Only two words of advice that really matter here, and those are targets and receptions. Evaluate both of these statistics closely and also keep an eye on yards after the catch, as this can be indicative of whether a player sees big spikes in production (GPP) or consistent yardage totals (Cash). Opportunity is king in the land of NFL DFS, so making sure that your WR is in an offense that is projected to either be in negative game script, on even just situated on a pass heavy team, should yield plenty of targets (and receptions) for your wideout. Individual matchup is also more important at the WR position than at others, and presents a good method of determining which player has a dominant matchup (if you’re not a DPA Premium Member) you can subscribe for access to the NFL Playbook Cheat Sheet which lists every WR/CB matchup worth taking advantage of on every NFL Main slate.
Contrary to the RB position, WRs have seen a slight bump in production when listed as underdogs (negative game script). Choosing pass catchers likely to be trailing should lead to an increase in red zone targets, as desperate QBs look to make up ground and get their teams on the scoreboard while also preserving clock. Another strategy that I like to implement (but maybe a little more-so in tournaments) is to play a WR2 if a WR1 draws a shutdown corner. Doing so can create a pass funnel for a WR2, that you can also usually insert into your roster at a discount. I’d advise to be careful simply inserting a WR2 into a WR1 role if say the WR1 is injured and can’t play. That same WR2 will usually draw the opposition’s top cornerback, and could have himself a putrid performance if the matchup is poor despite the individual bump in opportunity. Again, make sure to prioritize individual WR/CB matchups when deciding on your WRs, and also be sure to picture how you see the game unfolding. As a final word of advice, if you’re going to pay up at WR in the cash format, make sure your player has been a consistent performer from week to week, or run the risk of getting blown away by entries with the three headed monster approach at the RB/FLEX positions.
Tight ends generally present a much more volatile proposition than other NFL DFS roster positions. The general rule of thumb is to pay down here, and put aside this salary for other positions. I’d tend to agree in the cash game format, unless someone like Travis Kelce and the Chiefs are heavily favored and playing against a team with a pathetic LB in coverage. When choosing my tight end, I’m looking for a player with a high propensity for red zone targets. Finding paydirt is the key at the TE position, and I want a big target that can gets ample looks inside the 20. In most cases, the TE is where I dig the bargain bin for value, and try to find a talented rookie that has seen an increase in snaps and appears to be on the fringe of breaking out (this works particularly well for GPPs). If there is a risk that I’m going to take in cash games, it’s more than likely going to be at the TE position. Emphasize value, red zone targets, home favorites, and volume at Tight End, and you’ll be on the right track in your 50/50’s and double ups.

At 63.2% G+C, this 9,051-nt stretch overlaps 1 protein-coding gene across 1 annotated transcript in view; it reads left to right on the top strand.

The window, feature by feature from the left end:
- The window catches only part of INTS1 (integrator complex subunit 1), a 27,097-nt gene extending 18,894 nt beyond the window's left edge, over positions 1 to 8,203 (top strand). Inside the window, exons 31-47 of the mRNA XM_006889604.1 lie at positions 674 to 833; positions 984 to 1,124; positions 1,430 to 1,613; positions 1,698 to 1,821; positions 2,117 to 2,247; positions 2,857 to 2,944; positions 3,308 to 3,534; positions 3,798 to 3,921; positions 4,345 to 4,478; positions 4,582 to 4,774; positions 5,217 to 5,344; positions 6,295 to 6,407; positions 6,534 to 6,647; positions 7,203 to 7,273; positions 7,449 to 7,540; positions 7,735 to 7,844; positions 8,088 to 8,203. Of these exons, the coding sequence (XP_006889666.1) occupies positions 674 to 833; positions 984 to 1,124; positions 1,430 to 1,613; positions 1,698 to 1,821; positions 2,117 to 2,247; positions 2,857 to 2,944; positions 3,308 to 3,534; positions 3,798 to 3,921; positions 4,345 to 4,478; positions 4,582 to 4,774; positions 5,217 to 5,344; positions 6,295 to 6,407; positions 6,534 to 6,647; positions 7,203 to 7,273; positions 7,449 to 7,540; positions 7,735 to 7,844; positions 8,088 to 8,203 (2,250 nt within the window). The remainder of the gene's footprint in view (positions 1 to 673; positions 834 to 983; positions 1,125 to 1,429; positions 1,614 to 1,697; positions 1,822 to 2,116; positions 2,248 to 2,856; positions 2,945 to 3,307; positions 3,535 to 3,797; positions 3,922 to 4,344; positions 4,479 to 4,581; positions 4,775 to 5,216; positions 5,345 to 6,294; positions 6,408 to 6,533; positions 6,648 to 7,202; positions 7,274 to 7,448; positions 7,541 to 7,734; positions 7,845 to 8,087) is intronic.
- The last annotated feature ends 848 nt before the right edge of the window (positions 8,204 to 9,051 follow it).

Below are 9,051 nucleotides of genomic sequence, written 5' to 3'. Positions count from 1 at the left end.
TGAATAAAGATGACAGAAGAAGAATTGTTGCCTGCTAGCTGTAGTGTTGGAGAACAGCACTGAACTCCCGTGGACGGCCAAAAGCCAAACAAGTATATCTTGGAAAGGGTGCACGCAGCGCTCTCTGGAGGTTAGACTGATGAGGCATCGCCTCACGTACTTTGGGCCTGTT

Defense / Special Teams
D/ST is often one of the more difficult spots to nail down in a DFS roster when you don’t want to pay top dollar. Targeting defenses that will faceoff against offenses with high turnover rates, incompletion rates, and sack rates is always a good starting point. Making sure your D/ST is playing against opposition with a low implied team total will also serve as a good rule of thumb generally. On the contrary, if the defense you’re evaluating also creates a lot of turnovers or generates many sacks, you could be on to a solid upcoming DFS showing. Finding teams with dynamic special teams players (example: Tyreek Hill) can provide a little kick to your D/ST, but KR/PR for touchdowns are both rare and unpredictable. To make matters worse, there is no advantage to KR/PR yards accrued, so it’s TD or bust in that department. Lastly, evaluating ASR (Adjusted Sack Rate) will give you a read on how a team’s offensive line will match up with the opposing team’s defense. Make sure to leverage this if you’re considering a defense with dangerous pass rushers.
After recapping my strategy for cash games, I sincerely hope that you got something out of this strategy guide. No-one is more excited for the NFL DFS season than I am, and I can’t wait to help out all of you on DPA Premium with loads of content on the way for this upcoming season. If you’re not yet a member, please consider giving us a shot via our Free 30 Day Trial to gain access to our five sports of DFS content and advice! Follow us at @AlexKrallDFS or on the DPA twitter account at @dailyplayaction for more great Free/Premium daily fantasy sports content!